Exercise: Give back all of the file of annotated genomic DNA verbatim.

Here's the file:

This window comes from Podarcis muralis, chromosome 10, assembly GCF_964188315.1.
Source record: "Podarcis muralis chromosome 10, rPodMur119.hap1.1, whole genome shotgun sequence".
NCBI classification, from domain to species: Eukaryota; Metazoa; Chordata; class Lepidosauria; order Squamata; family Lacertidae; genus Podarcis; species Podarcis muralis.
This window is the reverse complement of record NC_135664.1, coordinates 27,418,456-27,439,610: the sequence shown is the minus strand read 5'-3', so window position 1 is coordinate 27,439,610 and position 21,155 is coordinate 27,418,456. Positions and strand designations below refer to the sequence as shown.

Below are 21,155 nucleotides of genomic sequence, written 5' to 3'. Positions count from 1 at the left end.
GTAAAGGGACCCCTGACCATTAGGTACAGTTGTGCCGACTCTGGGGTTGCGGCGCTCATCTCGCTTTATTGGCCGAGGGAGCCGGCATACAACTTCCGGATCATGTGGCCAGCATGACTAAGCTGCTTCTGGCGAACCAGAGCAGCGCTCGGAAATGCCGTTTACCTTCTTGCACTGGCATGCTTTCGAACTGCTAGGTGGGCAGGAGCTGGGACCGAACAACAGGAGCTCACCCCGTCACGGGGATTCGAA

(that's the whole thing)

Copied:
This window comes from Podarcis muralis, chromosome 10, assembly GCF_964188315.1.
Source record: "Podarcis muralis chromosome 10, rPodMur119.hap1.1, whole genome shotgun sequence".
NCBI classification, from domain to species: Eukaryota; Metazoa; Chordata; class Lepidosauria; order Squamata; family Lacertidae; genus Podarcis; species Podarcis muralis.
This window is the reverse complement of record NC_135664.1, coordinates 27,418,456-27,439,610: the sequence shown is the minus strand read 5'-3', so window position 1 is coordinate 27,439,610 and position 21,155 is coordinate 27,418,456. Positions and strand designations below refer to the sequence as shown.

Below are 21,155 nucleotides of genomic sequence, written 5' to 3'. Positions count from 1 at the left end.
GTAAAGGGACCCCTGACCATTAGGTACAGTTGTGCCGACTCTGGGGTTGCGGCGCTCATCTCGCTTTATTGGCCGAGGGAGCCGGCATACAACTTCCGGATCATGTGGCCAGCATGACTAAGCTGCTTCTGGCGAACCAGAGCAGCGCTCGGAAATGCCGTTTACCTTCTTGCACTGGCATGCTTTCGAACTGCTAGGTGGGCAGGAGCTGGGACCGAACAACAGGAGCTCACCCCGTCACGGGGATTCGAA